Farmscape for May 17, 2016
A researcher with the Prairie Swine Center says improved animal health is the first step in reducing the need for antibiotics in livestock production.
"Alternatives to Antibiotic Use" was discussed last month as part of the Prairie Swine Centre's 2016 Spring Producer Meetings held in Manitoba, Alberta and Saskatchewan.
Dr. Dan Columbus, a Research Associate Nutrition, with the Prairie Swine Center, notes public concern related to antibiotic use has led to legislation to regulate the use of antibiotics in feed for growth promotion.
Clip-Dr. Dan Columbus-Prairie Swine Center:
Our major concerns with the use of antibiotics is basically increasing public concern regarding residues in our food products as well as the possibility for transfer of resistance and the increase in microbial resistance to many antibiotics that may be of importance to human health so this has led to legislation that has regulated the use of antibiotics for growth promotion in feed so we need to look at alternatives for that antibiotic use.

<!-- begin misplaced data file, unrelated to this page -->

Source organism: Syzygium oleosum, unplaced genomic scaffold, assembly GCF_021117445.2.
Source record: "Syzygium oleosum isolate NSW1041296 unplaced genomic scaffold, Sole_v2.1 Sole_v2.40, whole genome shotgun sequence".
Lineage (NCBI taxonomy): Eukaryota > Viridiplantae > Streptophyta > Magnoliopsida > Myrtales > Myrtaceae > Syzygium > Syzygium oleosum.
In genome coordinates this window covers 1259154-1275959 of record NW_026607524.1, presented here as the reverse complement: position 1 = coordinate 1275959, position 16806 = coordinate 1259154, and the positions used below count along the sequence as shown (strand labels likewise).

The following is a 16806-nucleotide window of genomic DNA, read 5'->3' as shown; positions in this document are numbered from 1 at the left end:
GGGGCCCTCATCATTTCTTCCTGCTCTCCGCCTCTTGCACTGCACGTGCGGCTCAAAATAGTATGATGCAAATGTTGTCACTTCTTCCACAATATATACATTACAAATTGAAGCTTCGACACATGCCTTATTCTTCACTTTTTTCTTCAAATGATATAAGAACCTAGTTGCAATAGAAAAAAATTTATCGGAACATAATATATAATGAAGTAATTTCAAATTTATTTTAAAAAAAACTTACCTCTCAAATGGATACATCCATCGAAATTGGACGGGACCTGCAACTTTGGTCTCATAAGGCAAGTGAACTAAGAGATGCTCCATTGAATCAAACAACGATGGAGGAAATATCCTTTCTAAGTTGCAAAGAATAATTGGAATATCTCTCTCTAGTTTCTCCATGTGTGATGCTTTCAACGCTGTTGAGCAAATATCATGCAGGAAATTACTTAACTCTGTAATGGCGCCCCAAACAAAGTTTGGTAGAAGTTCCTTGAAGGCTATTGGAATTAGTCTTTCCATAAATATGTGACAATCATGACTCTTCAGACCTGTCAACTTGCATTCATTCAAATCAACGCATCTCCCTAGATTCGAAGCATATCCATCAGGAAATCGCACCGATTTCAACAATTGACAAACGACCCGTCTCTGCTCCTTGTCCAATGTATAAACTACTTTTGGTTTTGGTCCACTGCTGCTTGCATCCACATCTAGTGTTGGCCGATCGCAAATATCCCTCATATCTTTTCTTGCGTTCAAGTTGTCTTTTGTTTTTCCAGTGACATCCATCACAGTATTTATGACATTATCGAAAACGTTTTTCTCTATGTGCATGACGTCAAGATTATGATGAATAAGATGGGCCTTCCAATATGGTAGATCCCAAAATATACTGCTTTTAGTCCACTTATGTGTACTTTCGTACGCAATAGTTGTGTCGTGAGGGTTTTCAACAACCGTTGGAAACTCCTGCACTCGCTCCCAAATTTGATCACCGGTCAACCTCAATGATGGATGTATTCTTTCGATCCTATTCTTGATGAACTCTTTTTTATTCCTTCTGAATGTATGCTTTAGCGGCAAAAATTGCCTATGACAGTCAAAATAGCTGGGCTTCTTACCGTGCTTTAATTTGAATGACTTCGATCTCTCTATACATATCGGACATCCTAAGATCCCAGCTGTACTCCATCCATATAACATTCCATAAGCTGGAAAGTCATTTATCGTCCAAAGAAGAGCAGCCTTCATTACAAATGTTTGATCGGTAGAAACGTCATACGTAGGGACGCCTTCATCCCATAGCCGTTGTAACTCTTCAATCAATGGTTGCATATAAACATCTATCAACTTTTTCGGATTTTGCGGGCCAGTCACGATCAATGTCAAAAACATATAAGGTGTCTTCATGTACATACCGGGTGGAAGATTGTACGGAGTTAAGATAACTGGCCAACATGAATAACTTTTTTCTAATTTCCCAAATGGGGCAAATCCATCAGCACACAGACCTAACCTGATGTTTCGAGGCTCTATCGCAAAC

The biggest strategies is either one, to improve our management of how we deal with and work with these animals to improve their overall health and this could be anything from overall improved management, increasing vaccination and disease eradication programs, use of resistant genetics and improved environment that we raise our animals in.
We also have a number of nutritional methods that we can look at to reduce our need for the in-feed antibiotics for growth promotion.
The take-home message for this is that there are alternatives available for in-feed antibiotics as growth promotants but our biggest tool is going to be improved management and overall improving the health status and robustness of our animals to make sure that they are more able to withstand pathogen challenges and remain healthy.
Dr. Columbus says we know a healthy animal requires less antibiotics so improved health is key to reducing antibiotic use.
For Farmscape.Ca, I'm Bruce Cochrane.
*Farmscape is a presentation of Sask Pork and Manitoba Pork